Making a Motte and Bailey Castle

Happy New year everyone.

So how did you spend New Year’s Eve? Gathered with friends and family for a meal perhaps or booked in to a hotel to join the celebrations as midnight struck? (We did that one year but the DJ forgot to count down to midnight and didn’t mention it until 00.15am!) or were you like me stuck at home helping your daughter with her school homework?

Yes I know they don’t go back for another week but for some reason my daughter, Lottie, had been whittling about needing to build a Motte and Bailey castle for her history homework. Finding myself at a bit of a loose end I thereforedecided I’d make a start on it and before I knew where we were we’d completed the project in about 3 hrs. I then thought perhaps some of you might be facing similar projects and in need of a bit of inspiration so today’s blog is a step by step guide as to how we built ours.

What materials do you need?

First of all be assured that everything you need can be found around the house or easily substituted:

Oasis Block of the sort used by florists for flower arranging (alternatives can be papier mache formed over polystyrene block carved roughly to shape),

Thick card,

Corrugated Cardboard,

Green Scouring Pad,

White Woodwork Glue,

Acrylic/Poster paint

Green Scatter Material (optional)


Monopoly Houses

Black Felt tip pen


First of all using the thick card as the base cut it to your desired shape. Suggested maximum size would be about 30cm x 30cm otherwise it becomes cumbersome to carry and could warp when the paint and glue are added. Next, cut your oasis into a hill shape making sure it has a flat top on which your castle will sit. It’s easy to cut with a bread knife and provided one part of the hill has a reasonable slope to allow people to walk up and down to the castle the other sides can be fairly rough. These can later be painted to look like rock making the castle impenetrable on the other sides.

With white glue stick the oasis to the base making sure the slope is facing the area that will later contain the fenced off village. I found it easiest to place this at one end of our base to minimise the amount of work needed to construct scenery around it. We then painted white glue over the whole of the oasis to provide a harder shell to help prevent accidental damage to the soft material below (this was easily done by simply pouring white glue over the oasis and spreading it with our fingers).

Once this had dried we cut the oasis to shape around the end of our base just to tidy it up and painted the whole of the base and the oasis with dark green acrylic paint. Whilst this was still wet we covered the whole of the base and much of the oasis with green scatter material (the type of coloured sawdust used by railway modellers). If you don’t have this don’t worry as the green paint alone will work fine. Don’t cover in scatter areas that you want to paint as rock. It’s not the end of the world if you do but rock just looks better if it’s smooth rather than lumpy!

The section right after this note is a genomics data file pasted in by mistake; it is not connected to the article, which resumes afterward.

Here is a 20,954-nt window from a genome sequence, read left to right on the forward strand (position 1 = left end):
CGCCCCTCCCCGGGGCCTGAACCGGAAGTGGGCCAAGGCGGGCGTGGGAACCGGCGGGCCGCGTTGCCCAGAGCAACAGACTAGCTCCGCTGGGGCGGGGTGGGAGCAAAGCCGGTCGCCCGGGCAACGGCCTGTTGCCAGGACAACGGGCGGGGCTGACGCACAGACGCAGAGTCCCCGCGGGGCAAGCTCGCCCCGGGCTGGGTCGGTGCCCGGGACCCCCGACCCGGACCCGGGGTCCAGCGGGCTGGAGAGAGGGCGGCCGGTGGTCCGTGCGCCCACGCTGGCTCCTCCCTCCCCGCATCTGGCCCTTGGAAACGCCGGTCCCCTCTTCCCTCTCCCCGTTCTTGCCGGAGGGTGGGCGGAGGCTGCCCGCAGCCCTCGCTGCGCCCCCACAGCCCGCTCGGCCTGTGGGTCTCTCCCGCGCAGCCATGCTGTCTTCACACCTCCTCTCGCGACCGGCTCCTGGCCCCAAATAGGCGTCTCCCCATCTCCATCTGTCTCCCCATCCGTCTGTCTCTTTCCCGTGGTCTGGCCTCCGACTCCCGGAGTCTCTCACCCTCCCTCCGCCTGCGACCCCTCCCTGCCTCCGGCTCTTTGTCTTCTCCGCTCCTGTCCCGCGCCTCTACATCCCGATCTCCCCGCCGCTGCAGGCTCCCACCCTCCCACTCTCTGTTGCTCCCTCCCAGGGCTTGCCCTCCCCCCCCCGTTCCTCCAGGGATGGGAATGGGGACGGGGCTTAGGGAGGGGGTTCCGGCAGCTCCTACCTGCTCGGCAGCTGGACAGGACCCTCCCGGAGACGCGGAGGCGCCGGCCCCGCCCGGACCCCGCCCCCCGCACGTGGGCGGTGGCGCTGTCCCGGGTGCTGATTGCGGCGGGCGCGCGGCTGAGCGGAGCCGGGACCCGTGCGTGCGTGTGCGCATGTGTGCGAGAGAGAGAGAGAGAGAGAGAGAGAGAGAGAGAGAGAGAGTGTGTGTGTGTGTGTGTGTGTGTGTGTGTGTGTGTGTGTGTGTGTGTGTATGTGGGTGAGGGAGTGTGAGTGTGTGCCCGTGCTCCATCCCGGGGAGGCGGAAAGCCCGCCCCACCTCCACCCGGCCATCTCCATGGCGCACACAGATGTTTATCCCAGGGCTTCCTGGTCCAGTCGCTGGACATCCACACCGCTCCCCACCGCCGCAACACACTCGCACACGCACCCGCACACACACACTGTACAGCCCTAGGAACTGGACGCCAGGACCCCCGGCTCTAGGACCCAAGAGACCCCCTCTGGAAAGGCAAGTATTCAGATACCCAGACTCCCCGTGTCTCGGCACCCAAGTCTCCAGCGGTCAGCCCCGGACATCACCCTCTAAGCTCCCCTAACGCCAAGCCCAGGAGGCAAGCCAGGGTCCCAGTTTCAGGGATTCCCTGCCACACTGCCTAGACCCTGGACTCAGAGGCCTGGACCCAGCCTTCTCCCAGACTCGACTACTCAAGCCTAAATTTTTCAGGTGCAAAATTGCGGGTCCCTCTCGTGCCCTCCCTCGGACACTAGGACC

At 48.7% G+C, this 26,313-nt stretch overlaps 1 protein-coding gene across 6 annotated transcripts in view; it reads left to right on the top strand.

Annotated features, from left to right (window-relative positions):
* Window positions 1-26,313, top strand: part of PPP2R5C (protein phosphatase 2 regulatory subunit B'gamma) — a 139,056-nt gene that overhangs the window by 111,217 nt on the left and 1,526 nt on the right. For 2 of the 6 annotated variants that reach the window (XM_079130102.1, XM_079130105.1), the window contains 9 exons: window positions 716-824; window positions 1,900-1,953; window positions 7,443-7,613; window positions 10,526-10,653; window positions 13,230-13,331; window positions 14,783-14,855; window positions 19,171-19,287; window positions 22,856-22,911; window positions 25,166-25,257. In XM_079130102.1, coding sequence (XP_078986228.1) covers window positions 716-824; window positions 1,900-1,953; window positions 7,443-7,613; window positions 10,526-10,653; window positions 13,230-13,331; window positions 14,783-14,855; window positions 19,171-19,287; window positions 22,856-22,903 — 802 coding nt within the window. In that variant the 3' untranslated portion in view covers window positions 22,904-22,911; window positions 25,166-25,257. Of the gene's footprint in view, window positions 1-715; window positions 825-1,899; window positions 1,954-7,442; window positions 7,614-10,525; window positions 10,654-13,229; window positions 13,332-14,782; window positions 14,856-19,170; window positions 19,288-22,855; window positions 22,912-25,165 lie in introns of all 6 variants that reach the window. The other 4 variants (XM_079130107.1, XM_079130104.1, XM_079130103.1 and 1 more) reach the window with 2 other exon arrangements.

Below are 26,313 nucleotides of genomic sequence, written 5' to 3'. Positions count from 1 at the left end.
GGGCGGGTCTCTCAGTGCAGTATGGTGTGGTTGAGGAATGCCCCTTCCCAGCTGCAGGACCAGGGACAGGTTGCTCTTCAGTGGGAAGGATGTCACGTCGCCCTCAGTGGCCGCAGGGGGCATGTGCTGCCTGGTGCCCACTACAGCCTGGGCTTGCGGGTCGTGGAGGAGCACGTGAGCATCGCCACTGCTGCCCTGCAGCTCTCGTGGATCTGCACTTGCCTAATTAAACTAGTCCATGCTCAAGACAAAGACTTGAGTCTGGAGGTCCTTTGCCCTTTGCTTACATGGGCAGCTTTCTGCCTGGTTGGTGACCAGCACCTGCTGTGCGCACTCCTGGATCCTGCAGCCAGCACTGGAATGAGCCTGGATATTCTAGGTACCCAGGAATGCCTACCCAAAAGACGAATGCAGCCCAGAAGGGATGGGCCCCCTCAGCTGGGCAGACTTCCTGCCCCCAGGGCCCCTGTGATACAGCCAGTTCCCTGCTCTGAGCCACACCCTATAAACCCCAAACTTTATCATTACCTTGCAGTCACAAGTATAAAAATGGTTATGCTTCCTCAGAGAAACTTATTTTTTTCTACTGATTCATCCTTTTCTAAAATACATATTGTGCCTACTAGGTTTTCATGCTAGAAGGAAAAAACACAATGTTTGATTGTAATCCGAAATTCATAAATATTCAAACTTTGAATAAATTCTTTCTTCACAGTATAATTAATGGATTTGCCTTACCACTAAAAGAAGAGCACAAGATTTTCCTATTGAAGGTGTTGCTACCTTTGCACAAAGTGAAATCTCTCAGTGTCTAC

Whilst this is drying you can construct your castle. This is done by simply cutting corrugated cardboard to size; in our case 1.5″ x 2″. We then scored the 2″ length at 1/2″ intervals and folded the four sides formed by this into a rectangular column of four walls each 1.5″ high and 1/2″ wide. We initially tried glueing this together but eventually found it easier to sellotape it with a short piece folded over the ends which actually helps to strengthen the building as well. Then with a black pen we drew in a door and windows before glueing the finished article to the top of the oasis. Whilst this was drying we then painted the areas of rock on the oasis using pale umber acrylic paint but any brown or grey paint will be equally suitable.

The next stage was to build the fencing that would enclose the buildings at the bottom of the hill. Again corrugated cardboard came to the rescue here but in this case to give it a bit of extra strength we cut two lengths of equal size and glued them back to back holding them together with clothes pegs until they were dry. These were then curved slightly to make it easier to shape them before gluing them to the base. We made our fence in two parts (therefore four strips) leaving a gap for a gateway into the village. Once dried we then used blue acrylic paint to create a moat around the motte and bailey remembering to leave an area in front of the gate green to look like a bridge over it. Using the same colour paint that we used for the rocks we then brushed quite lightly over the grass in the gateway to make it look as if the grass has been worn away and inside the village to look like tracks to the various houses.

Next just to make it look a bit more interesting we tore up some green scouring pad and screwed it up before glueing in place to look like bushes.

Finally we painted the roofs of monopoly houses dark to look like thatch, glued them in place and Bob’s your uncle. One Motte and Bailey castle created out of scraps and odds and ends. Total time about 3hrs Total cost: All but nothing.

Motte and Bailey Castle

Motte and Bailey Castle


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